November is the fall month that we at Italian Special Occasions DMC have dedicated to tasting the foodie world across Italy. After visiting Sicily in the south (Experience Sicily between oranges and unique properties) and Tuscany in the center (Gustatus: the wild taste and spirit of Maremma Tuscany), we moved towards the north of the boot to explore the Karst Plateau between Trieste in Italy’s region of Friuli Venezia Giulia, and the neighboring country of Slovenia.

Our Fam trip led us to surprising flavors, traditions and sights in an off-the-beaten-track area that embodies the spirit and colors of autumn like few other places in Italy.

Where and what is the Karst Plateau?

First things first with a bit of geography! The Karst Plateau is a limestone region extending across the border of southwestern Slovenia and northeastern Italy. It lies between the Gulf of Trieste in Italy and the Vipava Valley and the Brkini Hills in Slovenia.

Forests cover only one-third of the Karst, providing spectacular autumn foliage sights nestled among vineyards and rugged hills. The Karst Plaetau is famous for its caves, which include the Vilenica Cave (the oldest tourist cave in Europe) and the Škocjan Caves (a UNESCO World Heritage Site) in Slovenia, and Grotta Gigante in Italy (the largest show cave in the world).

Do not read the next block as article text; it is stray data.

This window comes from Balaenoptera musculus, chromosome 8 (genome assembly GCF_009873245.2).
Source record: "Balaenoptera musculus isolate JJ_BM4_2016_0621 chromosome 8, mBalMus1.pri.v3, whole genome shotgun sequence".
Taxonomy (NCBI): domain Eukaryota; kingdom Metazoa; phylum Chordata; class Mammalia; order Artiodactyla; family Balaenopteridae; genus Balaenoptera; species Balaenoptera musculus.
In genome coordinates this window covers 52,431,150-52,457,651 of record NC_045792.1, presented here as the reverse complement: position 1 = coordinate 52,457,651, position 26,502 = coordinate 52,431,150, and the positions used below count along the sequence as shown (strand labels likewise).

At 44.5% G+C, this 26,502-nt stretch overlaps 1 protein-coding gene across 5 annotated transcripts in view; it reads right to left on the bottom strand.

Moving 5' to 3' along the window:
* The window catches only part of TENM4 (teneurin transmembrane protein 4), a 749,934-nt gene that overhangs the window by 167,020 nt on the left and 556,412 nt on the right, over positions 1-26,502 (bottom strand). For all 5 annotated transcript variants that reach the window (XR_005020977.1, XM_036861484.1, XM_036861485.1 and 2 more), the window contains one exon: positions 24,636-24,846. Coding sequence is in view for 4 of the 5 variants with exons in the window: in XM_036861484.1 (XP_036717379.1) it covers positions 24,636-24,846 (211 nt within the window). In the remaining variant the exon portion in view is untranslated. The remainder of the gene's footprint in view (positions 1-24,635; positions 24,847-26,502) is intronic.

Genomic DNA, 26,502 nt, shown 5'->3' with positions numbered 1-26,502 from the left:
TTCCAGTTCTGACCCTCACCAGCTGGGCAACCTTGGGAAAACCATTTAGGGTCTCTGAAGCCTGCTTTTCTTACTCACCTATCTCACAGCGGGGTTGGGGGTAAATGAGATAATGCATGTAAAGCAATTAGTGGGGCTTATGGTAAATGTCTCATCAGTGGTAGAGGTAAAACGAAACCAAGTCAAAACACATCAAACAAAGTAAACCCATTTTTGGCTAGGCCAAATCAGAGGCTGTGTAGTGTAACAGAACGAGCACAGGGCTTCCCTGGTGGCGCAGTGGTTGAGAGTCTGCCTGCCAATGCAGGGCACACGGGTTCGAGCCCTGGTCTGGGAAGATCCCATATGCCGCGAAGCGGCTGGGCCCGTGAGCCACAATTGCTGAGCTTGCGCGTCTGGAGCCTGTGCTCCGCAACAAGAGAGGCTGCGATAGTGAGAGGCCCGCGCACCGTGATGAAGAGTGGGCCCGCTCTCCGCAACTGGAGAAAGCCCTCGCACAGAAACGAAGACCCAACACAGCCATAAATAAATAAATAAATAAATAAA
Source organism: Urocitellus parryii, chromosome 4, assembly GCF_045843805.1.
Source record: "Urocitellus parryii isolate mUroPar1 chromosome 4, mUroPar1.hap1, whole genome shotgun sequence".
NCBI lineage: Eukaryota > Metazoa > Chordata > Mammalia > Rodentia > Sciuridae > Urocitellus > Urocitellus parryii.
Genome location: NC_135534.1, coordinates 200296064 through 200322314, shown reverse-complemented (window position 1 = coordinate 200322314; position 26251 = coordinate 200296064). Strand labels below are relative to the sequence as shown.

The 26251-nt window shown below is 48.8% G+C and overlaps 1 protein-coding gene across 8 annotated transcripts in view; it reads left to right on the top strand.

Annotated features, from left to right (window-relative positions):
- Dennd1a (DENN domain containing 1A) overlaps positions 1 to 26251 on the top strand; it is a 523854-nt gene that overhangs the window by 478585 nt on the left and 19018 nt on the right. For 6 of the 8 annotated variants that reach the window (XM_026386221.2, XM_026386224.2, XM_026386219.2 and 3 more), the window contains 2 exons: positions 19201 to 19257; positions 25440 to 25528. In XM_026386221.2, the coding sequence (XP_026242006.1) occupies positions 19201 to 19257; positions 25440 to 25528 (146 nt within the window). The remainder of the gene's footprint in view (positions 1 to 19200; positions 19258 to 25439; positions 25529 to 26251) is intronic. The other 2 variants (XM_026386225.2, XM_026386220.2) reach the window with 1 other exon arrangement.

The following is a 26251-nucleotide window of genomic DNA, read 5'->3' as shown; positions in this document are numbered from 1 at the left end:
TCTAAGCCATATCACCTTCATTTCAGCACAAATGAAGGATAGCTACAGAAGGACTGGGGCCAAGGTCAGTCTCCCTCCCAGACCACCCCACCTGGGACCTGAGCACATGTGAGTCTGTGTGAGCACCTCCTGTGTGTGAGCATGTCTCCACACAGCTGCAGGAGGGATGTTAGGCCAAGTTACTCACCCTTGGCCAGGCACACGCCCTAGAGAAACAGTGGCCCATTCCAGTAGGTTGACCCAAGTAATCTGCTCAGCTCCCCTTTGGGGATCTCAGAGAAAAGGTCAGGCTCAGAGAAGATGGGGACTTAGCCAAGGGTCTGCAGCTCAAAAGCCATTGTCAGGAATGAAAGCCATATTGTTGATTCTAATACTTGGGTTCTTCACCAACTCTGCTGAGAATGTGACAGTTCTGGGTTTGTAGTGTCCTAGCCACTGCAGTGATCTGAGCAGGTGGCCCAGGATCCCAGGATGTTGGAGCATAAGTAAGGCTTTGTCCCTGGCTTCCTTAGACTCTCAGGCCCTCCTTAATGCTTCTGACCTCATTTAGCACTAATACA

The western edge of the Karst Plateau also marks the traditional ethnic border between Italians and Slovenes. This is a culturally fascinating place, featuring stunning hilltop stone villages, excellent cuisine and a dramatic history that was deeply affected by the world wars.

Trieste, Italy’s quiet and delicious corner

“With a convoluted history of serial conquest, culminating in a century-long tug-of-war between Italy and Austria, a melting-pot population, a street plan that ranges from serenely rational to bewilderingly crooked and steep, and a forbidding limestone plateau crowding it down to the waterfront, Trieste is like a modernist novel — complex, layered, ambiguous. It makes you dig for significance. But don’t worry, the story has a happy ending: the patient visitor will go away well satisfied (and wonderfully well fed), rewarded by an experience unavailable to those looking for a quick and easy foreign fix.” (Adam Begley – New York Times 2011)

Piazza dell’Unità d’Italia, Trieste, Italy

Trieste’s iconic central square is Piazza dell’Unità d’Italia: strolling here, like in other parts of this historic city, makes you feel as if you were in Austria, yet in Italy, yet – as historian and travel writer Jan Morris put it – in a city being “nowhere” (Trieste and the Meaning of Nowhere, 2001). The cosmopolitan atmosphere and attractive architecture turned 20th-century Trieste into a bustling cosmopolitan city frequented by artists and philosophers such as James Joyce, Italo Svevo and Sigmund Freud.

You can breathe that same ambiance today. The town is dotted with beautiful museums of all sorts, from places to remember tragic events, to artistic and cultural galleries, to unusual initiatives like the Bora and Wind Museum! And, unless the unforgiving bora is battering the coast, locals do not miss a chance to meet and enjoy an aperitivo or a meal at trendy bars and restaurants. If you have been in other Italian cities, you might notice how fun yet placid and orderly the “hustle and bustle” of Trieste is!